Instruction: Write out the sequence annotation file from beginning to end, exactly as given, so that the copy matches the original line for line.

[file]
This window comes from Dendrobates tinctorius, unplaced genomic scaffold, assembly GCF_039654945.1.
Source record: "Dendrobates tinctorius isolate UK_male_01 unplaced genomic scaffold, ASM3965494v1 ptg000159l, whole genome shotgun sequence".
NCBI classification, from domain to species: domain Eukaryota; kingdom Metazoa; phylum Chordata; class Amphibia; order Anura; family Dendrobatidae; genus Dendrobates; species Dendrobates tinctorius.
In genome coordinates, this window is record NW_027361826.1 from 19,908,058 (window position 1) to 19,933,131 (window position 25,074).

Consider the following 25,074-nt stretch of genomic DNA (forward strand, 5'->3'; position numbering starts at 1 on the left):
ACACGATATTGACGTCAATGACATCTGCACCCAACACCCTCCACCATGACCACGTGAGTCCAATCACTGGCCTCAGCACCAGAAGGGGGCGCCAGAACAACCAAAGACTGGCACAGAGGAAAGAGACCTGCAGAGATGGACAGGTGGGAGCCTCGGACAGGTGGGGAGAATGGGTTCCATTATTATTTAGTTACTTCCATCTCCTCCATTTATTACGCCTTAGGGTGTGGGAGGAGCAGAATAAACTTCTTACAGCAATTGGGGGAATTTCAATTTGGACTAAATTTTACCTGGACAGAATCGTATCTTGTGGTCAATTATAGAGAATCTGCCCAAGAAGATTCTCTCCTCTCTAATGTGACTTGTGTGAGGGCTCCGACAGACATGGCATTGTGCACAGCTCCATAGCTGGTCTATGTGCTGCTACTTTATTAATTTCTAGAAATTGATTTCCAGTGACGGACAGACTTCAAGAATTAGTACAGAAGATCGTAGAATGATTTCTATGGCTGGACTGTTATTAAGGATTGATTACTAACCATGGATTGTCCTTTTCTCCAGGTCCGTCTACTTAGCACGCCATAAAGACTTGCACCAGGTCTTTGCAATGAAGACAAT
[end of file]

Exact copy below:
This window comes from Dendrobates tinctorius, unplaced genomic scaffold, assembly GCF_039654945.1.
Source record: "Dendrobates tinctorius isolate UK_male_01 unplaced genomic scaffold, ASM3965494v1 ptg000159l, whole genome shotgun sequence".
NCBI classification, from domain to species: domain Eukaryota; kingdom Metazoa; phylum Chordata; class Amphibia; order Anura; family Dendrobatidae; genus Dendrobates; species Dendrobates tinctorius.
In genome coordinates, this window is record NW_027361826.1 from 19,908,058 (window position 1) to 19,933,131 (window position 25,074).

Consider the following 25,074-nt stretch of genomic DNA (forward strand, 5'->3'; position numbering starts at 1 on the left):
ACACGATATTGACGTCAATGACATCTGCACCCAACACCCTCCACCATGACCACGTGAGTCCAATCACTGGCCTCAGCACCAGAAGGGGGCGCCAGAACAACCAAAGACTGGCACAGAGGAAAGAGACCTGCAGAGATGGACAGGTGGGAGCCTCGGACAGGTGGGGAGAATGGGTTCCATTATTATTTAGTTACTTCCATCTCCTCCATTTATTACGCCTTAGGGTGTGGGAGGAGCAGAATAAACTTCTTACAGCAATTGGGGGAATTTCAATTTGGACTAAATTTTACCTGGACAGAATCGTATCTTGTGGTCAATTATAGAGAATCTGCCCAAGAAGATTCTCTCCTCTCTAATGTGACTTGTGTGAGGGCTCCGACAGACATGGCATTGTGCACAGCTCCATAGCTGGTCTATGTGCTGCTACTTTATTAATTTCTAGAAATTGATTTCCAGTGACGGACAGACTTCAAGAATTAGTACAGAAGATCGTAGAATGATTTCTATGGCTGGACTGTTATTAAGGATTGATTACTAACCATGGATTGTCCTTTTCTCCAGGTCCGTCTACTTAGCACGCCATAAAGACTTGCACCAGGTCTTTGCAATGAAGACAAT